LOS ANGELES - A huge asteroid called Apophis will make its closest approach to Earth, but pass safely by our planet Friday evening.
According to Space.com, Apophis will remain about 44 times as distant as the moon on March 5. "At its closest point, the asteroid will be more than 10.2 million miles from Earth," according to the website.
The near-Earth asteroid is approximately 1,100 feet across — about the size of three-and-a-half football fields — and was first discovered in 2004 at the Kitt Peak National Observatory in Tucson, Arizona.
But this will not be the last time Earthlings get a peek at the celestial traveler.
Apophis will pass Earth again in 2029
Initial calculations of the trajectory of the asteroid caused a stir, as data indicated a small possibility it would impact Earth in 2029.
Illustration of an asteroid racing towards Earth, created on July 19, 2015. (Illustration by Tobias Roetsch/Future Publishing via Getty Images)
While scientists have ruled this possibility out, NASA says it will still pass even closer to Earth in 2029 — within 19,000 miles of Earth’s surface.
"While that’s a safe distance, it’s close enough that the asteroid will come between Earth and our Moon, which is about 238,855 miles away. It’s also within the distance that some spacecraft orbit Earth," NASA wrote.
"The Apophis close approach in 2029 will be an incredible opportunity for science," Marina Brozović, a radar scientist at NASA’s Jet Propulsion Laboratory in Pasadena, California, who works on radar observations of near-Earth objects (NEOs), said. "We’ll observe the asteroid with both optical and radar telescopes. With radar observations, we might be able to see surface details that are only a few meters in size."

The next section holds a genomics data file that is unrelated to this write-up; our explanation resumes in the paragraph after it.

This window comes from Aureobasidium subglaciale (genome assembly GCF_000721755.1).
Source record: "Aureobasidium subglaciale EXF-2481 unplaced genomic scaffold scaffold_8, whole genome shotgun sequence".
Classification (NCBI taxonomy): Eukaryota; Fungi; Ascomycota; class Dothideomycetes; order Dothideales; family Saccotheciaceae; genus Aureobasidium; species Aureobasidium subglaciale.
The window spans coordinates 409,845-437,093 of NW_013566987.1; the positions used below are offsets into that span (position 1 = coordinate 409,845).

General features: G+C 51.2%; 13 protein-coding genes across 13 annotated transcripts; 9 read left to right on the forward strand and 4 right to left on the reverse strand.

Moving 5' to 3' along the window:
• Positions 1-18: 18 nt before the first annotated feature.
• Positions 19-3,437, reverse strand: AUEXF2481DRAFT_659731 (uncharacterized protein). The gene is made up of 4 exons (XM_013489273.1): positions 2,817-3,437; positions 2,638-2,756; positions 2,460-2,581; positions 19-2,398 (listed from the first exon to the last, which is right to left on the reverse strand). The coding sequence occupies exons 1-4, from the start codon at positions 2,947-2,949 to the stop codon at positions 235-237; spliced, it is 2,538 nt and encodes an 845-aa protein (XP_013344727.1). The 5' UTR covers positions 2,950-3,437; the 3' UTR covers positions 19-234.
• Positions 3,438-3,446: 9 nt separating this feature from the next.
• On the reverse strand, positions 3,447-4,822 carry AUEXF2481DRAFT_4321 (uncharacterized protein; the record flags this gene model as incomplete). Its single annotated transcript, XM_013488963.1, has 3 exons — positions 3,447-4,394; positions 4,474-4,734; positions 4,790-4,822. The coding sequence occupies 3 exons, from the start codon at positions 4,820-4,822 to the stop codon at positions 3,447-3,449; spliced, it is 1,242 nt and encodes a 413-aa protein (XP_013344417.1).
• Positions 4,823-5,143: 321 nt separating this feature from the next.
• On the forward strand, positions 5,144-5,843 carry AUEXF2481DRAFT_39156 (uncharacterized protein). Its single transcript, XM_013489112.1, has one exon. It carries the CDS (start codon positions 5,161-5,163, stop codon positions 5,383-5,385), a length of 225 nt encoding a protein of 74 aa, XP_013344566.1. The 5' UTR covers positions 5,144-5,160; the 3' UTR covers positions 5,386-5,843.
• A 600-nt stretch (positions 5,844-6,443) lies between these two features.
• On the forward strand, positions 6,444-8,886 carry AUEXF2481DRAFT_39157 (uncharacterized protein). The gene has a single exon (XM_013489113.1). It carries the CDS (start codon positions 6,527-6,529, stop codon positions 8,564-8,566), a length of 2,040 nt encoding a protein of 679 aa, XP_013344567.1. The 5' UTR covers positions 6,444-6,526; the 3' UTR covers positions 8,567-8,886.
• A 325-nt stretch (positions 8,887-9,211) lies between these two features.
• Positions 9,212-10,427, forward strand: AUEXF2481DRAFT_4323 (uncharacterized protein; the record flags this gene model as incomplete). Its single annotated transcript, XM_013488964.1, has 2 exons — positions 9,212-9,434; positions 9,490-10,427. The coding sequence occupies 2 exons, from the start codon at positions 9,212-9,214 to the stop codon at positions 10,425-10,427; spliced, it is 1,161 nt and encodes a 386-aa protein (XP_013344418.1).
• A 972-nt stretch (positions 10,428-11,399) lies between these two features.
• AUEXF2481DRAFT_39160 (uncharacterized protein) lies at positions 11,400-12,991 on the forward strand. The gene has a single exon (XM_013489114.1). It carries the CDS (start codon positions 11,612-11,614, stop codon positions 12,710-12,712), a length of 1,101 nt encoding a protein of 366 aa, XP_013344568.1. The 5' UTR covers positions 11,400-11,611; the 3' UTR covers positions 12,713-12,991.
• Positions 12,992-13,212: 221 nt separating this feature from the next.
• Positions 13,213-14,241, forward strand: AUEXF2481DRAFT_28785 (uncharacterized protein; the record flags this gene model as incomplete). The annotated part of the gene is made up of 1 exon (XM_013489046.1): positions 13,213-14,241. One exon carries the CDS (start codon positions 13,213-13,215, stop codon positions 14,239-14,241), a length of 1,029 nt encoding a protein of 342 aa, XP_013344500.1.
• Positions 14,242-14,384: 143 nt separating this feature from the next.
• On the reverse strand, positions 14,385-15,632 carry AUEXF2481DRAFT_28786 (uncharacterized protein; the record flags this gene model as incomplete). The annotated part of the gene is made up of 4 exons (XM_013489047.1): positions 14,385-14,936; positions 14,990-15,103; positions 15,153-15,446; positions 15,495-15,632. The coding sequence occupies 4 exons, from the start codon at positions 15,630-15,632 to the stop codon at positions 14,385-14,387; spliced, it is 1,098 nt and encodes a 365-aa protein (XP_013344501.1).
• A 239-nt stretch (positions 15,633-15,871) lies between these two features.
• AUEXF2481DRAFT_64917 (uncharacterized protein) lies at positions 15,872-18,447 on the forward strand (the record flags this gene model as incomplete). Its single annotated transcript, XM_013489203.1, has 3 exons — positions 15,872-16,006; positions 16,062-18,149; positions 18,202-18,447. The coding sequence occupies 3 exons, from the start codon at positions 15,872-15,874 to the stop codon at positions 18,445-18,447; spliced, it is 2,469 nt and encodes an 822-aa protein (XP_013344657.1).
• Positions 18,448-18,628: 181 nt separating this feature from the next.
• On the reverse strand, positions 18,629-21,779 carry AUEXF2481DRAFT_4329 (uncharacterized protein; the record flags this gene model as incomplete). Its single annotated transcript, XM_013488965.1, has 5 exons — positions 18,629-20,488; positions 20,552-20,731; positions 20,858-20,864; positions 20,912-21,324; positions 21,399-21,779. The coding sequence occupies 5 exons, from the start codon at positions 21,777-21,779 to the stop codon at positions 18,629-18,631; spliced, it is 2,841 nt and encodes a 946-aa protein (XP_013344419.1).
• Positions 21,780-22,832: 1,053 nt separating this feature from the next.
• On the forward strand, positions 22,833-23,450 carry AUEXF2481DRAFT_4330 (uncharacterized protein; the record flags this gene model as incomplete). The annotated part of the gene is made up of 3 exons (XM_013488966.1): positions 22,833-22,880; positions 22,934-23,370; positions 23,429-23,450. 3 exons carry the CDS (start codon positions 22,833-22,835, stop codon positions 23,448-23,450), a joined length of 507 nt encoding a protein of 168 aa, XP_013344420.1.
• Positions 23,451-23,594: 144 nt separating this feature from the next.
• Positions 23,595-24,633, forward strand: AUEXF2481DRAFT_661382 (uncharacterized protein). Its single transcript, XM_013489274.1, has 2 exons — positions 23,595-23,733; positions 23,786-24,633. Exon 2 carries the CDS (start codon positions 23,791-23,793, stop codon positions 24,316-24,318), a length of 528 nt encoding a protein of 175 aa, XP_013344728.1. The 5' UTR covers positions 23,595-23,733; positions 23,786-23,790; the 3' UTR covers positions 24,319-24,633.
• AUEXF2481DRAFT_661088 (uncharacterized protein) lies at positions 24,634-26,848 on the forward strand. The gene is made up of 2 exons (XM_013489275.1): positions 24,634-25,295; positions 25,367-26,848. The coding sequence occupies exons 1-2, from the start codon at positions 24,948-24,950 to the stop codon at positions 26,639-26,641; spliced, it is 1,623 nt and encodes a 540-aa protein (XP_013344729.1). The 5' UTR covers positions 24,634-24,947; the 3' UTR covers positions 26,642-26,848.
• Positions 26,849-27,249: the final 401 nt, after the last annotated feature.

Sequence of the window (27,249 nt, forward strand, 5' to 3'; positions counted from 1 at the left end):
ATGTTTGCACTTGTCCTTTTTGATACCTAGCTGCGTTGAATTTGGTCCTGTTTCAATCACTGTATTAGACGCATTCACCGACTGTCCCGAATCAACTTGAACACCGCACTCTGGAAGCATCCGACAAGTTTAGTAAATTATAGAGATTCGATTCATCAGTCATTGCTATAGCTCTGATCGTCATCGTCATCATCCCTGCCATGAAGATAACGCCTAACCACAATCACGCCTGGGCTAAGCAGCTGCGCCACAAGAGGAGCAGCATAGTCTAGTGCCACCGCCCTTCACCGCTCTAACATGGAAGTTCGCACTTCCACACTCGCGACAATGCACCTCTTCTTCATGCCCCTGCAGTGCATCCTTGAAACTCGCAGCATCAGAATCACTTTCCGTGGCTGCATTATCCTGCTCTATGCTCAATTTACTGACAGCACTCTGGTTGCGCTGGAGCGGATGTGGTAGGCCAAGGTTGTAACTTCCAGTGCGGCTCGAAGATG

According to EarthSky, Apophis will also make noteworthy passes near Earth in 2036 and again in 2068.
"As of February 2021, the chances of impact during the 2068 flyby of Apophis are now 1 in 380,000. That’s a 99.99974% chance the asteroid will miss the Earth in 2068," EarthSky wrote.
How to watch
Since the asteroid is now within range of earthly telescopes and radar, astronomers are tracking its movements, and you can watch.
The Virtual Telescope Project in Rome plans to feature the flyby over a webcast starting at 7 p.m. ET. Friday evening.